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18 July 2007
In a case recently decided by the Hamburg Court of Appeals, the plaintiff cargo insurers sought recourse against the insured's freight forwarder for damage incurred while the cargo was shipped from Bremen, Germany to Bandar Abbas, Iran. The plaintiff's insured and the defendant had agreed to hire the latter's services at a fixed price. Furthermore, as specified in the contract, the defendant had the option to subcontract the ocean leg of the transportation to either of two different carriers explicitly mentioned in the contract. The ocean carriage was performed by a carrier that limited its liability for loss of and damage to the cargo to £100 per package in its bill of lading terms and conditions. The claim far exceeded the liability amount. The defendant argued that it could rely on the subcontractor's terms, especially its limitation of liability, because the subcontractor was already specified by the plaintiffs' insured in the contract of carriage.
The Hamburg Court of Appeals ruled that, as a fixed-cost freight forwarder, the defendant was liable to the same extent as an ocean carrier under German law. Thus, it was liable up to 2 Special Drawing Rights (SDR) per kilogram (or alternatively 666.67 SDR per package) as set forth in Paragraph 660 of the Commercial Code. The court ruled that the defendant could not rely on the limitation of liability that the ocean carrier's bill of lading conditions provided because those terms and conditions were not incorporated into the contract between the plaintiff's insured and the defendant. The ocean carrier was a subcontractor of the freight forwarder. The court found that it was not possible to override the carrier's terms in favour of the plaintiff's insured, and that the principle of good faith does not justify a different conclusion, even though the ocean carrier was given by the plaintiff's insured in the contract of affreightment.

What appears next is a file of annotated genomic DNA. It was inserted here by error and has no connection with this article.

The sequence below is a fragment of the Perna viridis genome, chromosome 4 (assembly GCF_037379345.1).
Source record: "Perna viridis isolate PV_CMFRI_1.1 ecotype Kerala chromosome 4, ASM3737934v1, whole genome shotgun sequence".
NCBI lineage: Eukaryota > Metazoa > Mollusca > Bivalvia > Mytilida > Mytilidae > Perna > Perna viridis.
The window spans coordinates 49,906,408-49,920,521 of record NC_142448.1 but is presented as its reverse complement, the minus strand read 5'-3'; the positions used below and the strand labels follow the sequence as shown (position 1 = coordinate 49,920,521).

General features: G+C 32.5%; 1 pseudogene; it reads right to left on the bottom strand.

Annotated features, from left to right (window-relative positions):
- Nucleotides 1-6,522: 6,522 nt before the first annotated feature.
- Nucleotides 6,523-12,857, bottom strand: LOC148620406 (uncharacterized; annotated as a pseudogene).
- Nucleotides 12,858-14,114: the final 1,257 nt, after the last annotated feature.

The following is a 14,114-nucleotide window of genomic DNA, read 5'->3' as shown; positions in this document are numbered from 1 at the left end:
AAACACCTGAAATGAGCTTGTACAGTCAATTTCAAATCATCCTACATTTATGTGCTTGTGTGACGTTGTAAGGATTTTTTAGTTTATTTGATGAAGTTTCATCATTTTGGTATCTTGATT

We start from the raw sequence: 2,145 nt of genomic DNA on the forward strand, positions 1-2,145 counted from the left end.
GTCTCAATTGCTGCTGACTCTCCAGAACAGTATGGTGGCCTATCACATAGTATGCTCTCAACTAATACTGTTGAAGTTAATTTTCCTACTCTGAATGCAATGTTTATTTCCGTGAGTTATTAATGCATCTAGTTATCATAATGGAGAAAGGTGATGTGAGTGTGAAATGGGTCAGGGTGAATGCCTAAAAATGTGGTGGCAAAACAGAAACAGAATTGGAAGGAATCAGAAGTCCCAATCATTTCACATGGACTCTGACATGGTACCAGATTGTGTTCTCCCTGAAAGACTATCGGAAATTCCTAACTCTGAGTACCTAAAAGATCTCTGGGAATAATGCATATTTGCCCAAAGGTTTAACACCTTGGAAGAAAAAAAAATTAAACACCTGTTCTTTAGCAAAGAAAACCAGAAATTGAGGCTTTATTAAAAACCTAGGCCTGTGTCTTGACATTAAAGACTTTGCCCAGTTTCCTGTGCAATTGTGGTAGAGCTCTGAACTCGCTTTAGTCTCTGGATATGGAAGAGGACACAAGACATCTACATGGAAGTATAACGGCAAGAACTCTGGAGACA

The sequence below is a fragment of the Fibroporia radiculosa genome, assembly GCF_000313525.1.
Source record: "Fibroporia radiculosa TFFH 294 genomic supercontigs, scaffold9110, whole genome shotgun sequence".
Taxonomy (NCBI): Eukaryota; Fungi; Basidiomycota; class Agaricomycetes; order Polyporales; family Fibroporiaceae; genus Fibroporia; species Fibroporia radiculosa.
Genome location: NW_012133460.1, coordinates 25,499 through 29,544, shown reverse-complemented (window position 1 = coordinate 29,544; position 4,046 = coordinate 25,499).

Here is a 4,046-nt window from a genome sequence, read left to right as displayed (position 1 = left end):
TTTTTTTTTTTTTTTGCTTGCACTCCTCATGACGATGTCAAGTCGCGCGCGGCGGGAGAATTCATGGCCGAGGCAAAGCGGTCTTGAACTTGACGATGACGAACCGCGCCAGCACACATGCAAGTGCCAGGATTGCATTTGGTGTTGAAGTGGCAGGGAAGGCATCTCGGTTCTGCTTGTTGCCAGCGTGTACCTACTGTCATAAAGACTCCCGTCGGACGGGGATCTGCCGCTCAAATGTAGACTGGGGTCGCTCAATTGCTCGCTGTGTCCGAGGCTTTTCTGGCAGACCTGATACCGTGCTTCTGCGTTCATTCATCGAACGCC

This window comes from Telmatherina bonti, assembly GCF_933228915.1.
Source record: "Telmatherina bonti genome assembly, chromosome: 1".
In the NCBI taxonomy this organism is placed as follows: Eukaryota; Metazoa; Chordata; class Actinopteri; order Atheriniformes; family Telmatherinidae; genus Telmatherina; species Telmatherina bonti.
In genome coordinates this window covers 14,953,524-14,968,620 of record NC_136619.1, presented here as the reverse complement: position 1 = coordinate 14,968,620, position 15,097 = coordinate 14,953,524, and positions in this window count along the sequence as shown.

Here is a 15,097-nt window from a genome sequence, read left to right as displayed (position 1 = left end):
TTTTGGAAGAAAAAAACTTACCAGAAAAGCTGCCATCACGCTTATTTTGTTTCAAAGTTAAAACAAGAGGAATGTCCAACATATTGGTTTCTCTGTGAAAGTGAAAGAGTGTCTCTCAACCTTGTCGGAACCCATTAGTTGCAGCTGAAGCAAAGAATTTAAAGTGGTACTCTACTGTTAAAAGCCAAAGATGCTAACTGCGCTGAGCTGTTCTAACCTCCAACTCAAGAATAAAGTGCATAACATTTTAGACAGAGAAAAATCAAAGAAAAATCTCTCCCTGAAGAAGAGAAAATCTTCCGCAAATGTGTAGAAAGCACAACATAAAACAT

It was known to the defendant when it concluded the contract of affreightment with the plaintiff's insured that potential recourse actions against the actual carrier would be rather limited. Thus, the defendant could have included the ocean carrier's terms and conditions in the contractual agreement with the plaintiff's insured and refrained from accepting the transport order. Furthermore, it could have chosen the other carrier nominated by the plaintiff's insured, which may have had a different liability.
The court prohibited revision of the judgment at the German Federal Supreme Court. However, the defendant is appealing this decision. It remains to be seen whether the Federal Supreme Court will accept a revision or reject the defendant's further action by making the Hamburg Court of Appeals decision legally binding.
The Hamburg Court of Appeals judgment is correct and in line with established principles of German law. Generally, each party can rely on the terms and conditions it agreed upon when concluding the contract. The fact that the ocean carrier was nominated by the plaintiff's insured could not lead to a different conclusion. Freight forwarders are well aware that ocean carriers limit their liability in many ways and, thus, their own liability might be much wider by law if they do not ensure a back-to-back liability with their contractual partner. One can only recommend that equal, bilateral agreements concerning liability are made. If such measures are not taken or shall not be taken in general, one has only two options: either to accept the offer and hope for the best or to reject the offer, which may be a prudent decision from an economic point of view.
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